In addition to the spending review package, the Government provided a further £2 billion for adult social care at last year’s Budget and an additional £150 million in the most recent local government finance settlement. As a result, councils will be able to increase spending on adult social care in real terms each year until 2020.
Kirklees Council spends 35% of its budget on adult social care. It has just raised its council tax by 6%, and half of that is ring-fenced to fund social care, but the council will still have to cut tens of millions in the years ahead. So, ahead of tomorrow’s spring statement, will the Minister tell us what he has done to secure more funding from the Treasury for social care to alleviate the pressure on councils such as Kirklees?
In the most recent local government finance settlement, the Secretary of State listened to councils’ concerns and increased funding for adult social care by £150 million, with £26 million for Kirklees Council in particular. I recently met the Key Cities group, of which Kirklees is a member, to discuss its ideas for reforming the funding formula so as to adequately reflect the pressures faced by councils such as Kirklees.
When the then Communities and Local Government Committee adopted the Bill introduced by my hon. Friend Bob Blackman that became the Homelessness Reduction Act 2017, Ministers, to their credit, engaged really positively to make that Bill work. May I urge the Minister to be just as positive about the planned joint Committee inquiry into the funding of adult care? Indeed, Front Benchers on both sides of the House will need to engage with that process if we are to have a long-term answer.
I wholeheartedly agree with my hon. Friend. As he knows, the Government are committed to publishing a Green Paper on adult social care this summer. Alongside that, there is a workstream on working-age adult social care to which I am sure that he will be keen to contribute.
Increasing the social care precept will do nothing to solve the challenge that we face in social care. Is it not time that Ministers stopped passing the buck to local councils and instead worked with us to try to find a long-term solution to one of the greatest challenges that we face as a country?
I agree with the hon. Lady that this is a challenge facing our country, and it is important that we get this right and put social care on a sustainable footing, not just for this year but for the years to come. That is exactly why the Government are committed to the Green Paper and to tackling this problem, and she should look forward to seeing the Green Paper’s contents this summer.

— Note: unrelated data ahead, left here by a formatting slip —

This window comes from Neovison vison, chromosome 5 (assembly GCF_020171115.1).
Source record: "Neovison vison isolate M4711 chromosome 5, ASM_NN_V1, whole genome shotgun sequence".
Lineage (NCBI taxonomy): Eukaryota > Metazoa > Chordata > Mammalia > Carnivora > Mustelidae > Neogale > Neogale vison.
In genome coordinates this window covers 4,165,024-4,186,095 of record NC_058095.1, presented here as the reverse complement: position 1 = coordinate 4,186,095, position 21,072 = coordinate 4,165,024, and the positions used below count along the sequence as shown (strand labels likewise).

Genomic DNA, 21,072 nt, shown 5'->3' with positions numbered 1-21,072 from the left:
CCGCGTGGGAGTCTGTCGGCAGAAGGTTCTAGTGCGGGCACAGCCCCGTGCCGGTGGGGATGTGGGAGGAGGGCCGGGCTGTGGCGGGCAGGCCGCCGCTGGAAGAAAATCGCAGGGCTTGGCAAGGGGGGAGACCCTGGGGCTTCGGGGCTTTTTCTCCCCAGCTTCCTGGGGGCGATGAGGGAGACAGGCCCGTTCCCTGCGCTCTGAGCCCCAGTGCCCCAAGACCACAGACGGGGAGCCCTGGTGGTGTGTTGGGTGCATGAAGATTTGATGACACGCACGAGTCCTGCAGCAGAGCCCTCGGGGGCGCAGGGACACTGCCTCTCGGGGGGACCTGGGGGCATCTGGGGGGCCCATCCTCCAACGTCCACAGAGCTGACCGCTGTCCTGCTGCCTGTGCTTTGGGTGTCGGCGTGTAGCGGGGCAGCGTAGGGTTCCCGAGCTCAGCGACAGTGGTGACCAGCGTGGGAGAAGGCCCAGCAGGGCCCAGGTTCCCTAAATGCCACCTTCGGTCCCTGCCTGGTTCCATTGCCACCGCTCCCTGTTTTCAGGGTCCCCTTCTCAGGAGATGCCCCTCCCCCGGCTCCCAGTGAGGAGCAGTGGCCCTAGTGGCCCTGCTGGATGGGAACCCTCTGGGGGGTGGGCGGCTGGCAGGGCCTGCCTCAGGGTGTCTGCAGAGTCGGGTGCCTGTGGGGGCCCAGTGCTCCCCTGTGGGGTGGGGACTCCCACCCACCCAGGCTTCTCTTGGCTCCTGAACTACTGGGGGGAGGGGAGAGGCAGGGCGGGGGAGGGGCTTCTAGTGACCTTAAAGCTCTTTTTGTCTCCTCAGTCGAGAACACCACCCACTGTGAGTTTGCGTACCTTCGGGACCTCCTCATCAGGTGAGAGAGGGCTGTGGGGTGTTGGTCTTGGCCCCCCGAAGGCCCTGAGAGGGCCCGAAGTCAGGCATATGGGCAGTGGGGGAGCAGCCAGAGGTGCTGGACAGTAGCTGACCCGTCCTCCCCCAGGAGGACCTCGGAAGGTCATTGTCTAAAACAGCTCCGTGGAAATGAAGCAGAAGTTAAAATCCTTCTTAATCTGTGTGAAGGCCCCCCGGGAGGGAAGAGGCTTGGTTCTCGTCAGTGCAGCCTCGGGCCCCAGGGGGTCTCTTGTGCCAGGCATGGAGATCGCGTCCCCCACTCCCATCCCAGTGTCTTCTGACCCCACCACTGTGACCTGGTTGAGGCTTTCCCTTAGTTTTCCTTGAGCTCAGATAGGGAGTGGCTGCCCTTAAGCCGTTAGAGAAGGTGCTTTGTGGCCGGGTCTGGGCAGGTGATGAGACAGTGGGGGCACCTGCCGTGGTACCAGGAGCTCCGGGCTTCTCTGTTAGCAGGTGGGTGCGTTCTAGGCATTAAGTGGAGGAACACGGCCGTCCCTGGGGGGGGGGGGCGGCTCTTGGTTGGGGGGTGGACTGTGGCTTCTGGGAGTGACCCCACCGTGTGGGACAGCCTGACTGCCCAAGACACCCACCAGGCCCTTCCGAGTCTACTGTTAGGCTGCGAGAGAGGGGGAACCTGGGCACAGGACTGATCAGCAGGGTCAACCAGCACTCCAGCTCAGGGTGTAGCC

The Minister referred to the local government finance settlement, but this year’s settlement still means a cut of £177 million for adult social care compared with last year. Given that the National Audit Office’s report states that more and more councils are only just managing to balance their books by using their reserves to cover overspends on social care services, how does the Minister suggest that councils can avoid declaring themselves effectively bankrupt, as Northamptonshire County Council did last month, as in many cases their reserves will be gone by 2020?
I simply do not recognise those figures. The Government have increased funding for adult social care. Over these three years, £9.4 billion has been allocated for adult social care funding, with £150 million more at the last local government finance settlement. This Government are listening to councils and delivering extra resources to help them.
The Local Government Finance Act 2012 divorced local government funding from any assessment of need. The Government’s insistence that the problem can be solved by councils raising precepts is simply wrong, because councils in wealthier areas, which have more properties in the higher bands, can raise more money than those with more properties in the lower bands, which usually have the greatest needs, the greatest levels of long-term disease and so on. When will the Minister understand this and actually start to allocate social services funding on the basis of need?
I can reassure the hon. Lady that the allocation for social care funding does take into account the relative council tax bases of local authorities across the country. That said, I appreciate that the funding formula is out of date and in need of review, which is why we have launched a consultation on reforming it. That consultation closes today, but I would welcome her comments and input into it. We will reform the formula so that it can adequately take account of need, as she suggests.